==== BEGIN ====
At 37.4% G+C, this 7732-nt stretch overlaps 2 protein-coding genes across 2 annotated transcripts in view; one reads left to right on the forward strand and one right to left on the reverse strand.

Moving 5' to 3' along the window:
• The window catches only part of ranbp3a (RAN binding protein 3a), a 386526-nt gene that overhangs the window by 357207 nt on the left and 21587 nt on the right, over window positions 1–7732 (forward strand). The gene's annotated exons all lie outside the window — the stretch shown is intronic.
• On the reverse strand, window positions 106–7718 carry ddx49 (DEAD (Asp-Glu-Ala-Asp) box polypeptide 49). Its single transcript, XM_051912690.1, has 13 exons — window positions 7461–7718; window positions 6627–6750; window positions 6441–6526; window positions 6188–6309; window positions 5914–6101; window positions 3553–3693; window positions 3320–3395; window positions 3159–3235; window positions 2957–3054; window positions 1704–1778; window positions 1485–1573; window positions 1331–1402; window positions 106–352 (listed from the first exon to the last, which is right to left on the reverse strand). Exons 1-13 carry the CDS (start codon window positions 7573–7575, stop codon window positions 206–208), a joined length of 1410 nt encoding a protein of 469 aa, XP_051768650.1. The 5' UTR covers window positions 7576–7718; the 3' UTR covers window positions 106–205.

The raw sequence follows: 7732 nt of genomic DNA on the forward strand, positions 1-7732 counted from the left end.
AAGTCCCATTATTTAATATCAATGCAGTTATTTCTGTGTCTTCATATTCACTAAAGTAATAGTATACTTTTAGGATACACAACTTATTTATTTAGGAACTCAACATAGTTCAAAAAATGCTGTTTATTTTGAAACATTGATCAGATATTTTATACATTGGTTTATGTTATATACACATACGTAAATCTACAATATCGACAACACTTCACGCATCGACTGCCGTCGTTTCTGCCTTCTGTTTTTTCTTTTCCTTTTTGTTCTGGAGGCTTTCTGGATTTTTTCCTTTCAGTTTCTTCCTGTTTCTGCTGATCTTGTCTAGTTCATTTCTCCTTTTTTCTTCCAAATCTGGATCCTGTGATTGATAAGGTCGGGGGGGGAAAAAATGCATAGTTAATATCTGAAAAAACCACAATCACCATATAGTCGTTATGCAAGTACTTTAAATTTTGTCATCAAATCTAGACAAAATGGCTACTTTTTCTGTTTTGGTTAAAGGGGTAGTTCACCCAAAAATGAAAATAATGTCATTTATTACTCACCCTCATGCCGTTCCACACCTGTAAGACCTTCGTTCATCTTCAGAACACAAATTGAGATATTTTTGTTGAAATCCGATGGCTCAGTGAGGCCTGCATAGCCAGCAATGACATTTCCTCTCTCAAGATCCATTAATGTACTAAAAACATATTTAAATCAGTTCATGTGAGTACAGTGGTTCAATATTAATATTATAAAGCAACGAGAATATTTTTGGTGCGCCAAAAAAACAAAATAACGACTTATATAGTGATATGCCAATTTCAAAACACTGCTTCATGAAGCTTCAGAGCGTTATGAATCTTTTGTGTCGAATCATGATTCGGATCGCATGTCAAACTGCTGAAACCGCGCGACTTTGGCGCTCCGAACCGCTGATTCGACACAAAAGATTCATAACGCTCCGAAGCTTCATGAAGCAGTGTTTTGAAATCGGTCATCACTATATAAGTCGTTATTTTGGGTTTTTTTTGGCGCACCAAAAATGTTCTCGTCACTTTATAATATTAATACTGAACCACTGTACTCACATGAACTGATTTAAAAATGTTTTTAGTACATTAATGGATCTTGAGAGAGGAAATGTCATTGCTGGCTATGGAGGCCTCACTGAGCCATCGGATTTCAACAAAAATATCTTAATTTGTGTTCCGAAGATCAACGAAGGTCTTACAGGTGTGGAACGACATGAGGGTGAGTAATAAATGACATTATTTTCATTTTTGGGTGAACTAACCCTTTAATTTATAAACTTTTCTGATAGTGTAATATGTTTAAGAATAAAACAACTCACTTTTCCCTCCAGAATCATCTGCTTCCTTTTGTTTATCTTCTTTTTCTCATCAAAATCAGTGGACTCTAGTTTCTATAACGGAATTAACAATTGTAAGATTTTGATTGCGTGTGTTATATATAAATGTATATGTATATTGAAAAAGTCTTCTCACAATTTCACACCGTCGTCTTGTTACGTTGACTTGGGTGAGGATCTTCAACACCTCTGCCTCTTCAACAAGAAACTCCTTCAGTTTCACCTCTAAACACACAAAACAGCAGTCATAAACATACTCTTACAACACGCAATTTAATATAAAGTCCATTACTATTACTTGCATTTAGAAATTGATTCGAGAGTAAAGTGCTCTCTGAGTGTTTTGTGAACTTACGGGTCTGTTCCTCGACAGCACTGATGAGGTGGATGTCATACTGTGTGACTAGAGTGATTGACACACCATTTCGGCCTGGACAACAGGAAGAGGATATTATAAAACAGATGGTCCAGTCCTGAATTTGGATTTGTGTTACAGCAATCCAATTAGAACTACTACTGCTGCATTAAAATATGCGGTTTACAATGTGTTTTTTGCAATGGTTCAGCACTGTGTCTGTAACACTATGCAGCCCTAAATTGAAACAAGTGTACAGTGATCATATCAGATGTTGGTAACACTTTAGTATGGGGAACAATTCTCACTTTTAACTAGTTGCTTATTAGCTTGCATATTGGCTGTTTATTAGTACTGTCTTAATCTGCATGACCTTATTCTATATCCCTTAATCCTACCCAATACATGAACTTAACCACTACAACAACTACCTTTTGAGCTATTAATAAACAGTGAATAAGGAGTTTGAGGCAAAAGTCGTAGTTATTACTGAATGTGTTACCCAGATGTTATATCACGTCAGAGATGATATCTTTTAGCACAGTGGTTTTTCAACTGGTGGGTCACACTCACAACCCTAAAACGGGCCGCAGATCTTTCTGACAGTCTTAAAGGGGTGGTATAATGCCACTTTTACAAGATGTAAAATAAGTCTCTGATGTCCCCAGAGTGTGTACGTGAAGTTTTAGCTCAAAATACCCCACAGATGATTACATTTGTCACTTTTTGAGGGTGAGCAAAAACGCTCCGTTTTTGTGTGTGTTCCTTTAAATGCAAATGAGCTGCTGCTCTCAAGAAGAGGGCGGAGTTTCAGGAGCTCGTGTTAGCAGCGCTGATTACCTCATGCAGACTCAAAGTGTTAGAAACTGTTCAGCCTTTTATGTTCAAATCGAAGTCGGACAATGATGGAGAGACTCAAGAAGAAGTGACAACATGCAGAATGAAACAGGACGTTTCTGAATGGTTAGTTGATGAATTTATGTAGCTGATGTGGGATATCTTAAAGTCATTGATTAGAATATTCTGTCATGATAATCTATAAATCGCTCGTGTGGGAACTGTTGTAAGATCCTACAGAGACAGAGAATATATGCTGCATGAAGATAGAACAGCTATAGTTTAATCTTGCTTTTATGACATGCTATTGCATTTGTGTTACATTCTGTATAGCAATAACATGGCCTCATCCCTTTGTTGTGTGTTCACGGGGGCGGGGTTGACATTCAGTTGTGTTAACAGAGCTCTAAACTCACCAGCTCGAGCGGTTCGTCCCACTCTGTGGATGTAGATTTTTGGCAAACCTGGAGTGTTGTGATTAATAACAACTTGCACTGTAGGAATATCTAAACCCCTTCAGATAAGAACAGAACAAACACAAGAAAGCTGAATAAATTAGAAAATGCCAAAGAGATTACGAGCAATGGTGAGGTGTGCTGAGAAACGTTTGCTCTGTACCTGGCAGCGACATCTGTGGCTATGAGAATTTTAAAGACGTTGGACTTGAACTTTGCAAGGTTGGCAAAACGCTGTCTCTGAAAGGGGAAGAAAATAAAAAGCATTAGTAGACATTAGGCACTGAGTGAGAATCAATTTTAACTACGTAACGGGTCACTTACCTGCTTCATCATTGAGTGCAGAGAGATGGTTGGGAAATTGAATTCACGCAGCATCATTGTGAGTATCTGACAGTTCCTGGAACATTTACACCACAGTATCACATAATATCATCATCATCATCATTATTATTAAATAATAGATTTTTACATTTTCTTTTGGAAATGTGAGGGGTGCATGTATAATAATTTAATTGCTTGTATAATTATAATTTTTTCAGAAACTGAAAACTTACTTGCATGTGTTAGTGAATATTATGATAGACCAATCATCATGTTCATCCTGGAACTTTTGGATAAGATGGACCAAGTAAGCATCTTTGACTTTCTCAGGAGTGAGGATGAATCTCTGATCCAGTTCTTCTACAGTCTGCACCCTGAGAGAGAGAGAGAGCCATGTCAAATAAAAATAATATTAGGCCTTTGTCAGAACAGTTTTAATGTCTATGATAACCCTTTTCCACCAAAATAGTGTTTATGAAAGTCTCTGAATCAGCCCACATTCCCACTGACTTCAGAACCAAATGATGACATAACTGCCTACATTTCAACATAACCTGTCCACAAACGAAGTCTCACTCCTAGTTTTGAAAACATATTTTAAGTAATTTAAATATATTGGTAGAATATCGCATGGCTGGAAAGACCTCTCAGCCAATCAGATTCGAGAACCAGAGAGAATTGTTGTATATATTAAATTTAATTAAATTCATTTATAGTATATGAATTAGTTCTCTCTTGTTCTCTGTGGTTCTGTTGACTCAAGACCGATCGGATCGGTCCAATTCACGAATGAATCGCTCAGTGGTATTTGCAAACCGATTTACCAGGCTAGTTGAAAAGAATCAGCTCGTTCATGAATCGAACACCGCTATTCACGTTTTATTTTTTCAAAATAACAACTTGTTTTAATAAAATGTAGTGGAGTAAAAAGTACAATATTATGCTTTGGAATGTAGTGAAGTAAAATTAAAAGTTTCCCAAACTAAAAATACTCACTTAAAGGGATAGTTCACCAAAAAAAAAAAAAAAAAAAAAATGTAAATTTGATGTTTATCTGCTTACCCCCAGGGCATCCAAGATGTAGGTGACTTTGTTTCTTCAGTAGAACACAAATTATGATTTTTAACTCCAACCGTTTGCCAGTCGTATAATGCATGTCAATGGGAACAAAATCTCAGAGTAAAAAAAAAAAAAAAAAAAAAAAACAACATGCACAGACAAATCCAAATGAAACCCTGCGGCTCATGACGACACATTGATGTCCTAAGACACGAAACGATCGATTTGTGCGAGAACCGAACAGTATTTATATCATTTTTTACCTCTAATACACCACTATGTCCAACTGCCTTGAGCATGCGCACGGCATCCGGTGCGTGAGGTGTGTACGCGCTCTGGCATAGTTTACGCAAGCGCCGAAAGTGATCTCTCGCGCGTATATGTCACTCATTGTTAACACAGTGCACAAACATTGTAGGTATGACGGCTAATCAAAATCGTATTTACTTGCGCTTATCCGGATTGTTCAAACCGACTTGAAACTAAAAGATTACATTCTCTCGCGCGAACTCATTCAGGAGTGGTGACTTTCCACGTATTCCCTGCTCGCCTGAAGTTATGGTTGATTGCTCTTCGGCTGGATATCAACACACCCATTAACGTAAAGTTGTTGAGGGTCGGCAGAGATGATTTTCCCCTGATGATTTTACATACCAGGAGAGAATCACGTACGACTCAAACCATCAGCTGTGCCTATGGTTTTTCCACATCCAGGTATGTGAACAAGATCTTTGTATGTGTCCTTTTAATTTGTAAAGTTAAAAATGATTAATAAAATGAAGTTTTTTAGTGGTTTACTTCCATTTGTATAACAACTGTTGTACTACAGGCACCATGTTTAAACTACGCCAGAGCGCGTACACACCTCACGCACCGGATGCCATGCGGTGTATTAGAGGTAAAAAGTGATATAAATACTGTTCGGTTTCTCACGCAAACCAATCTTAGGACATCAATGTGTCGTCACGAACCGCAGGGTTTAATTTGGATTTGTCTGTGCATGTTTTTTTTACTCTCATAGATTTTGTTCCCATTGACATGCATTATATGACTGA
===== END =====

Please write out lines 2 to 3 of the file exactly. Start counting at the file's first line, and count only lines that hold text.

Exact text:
Moving 5' to 3' along the window:
• The window catches only part of ranbp3a (RAN binding protein 3a), a 386526-nt gene that overhangs the window by 357207 nt on the left and 21587 nt on the right, over window positions 1–7732 (forward strand). The gene's annotated exons all lie outside the window — the stretch shown is intronic.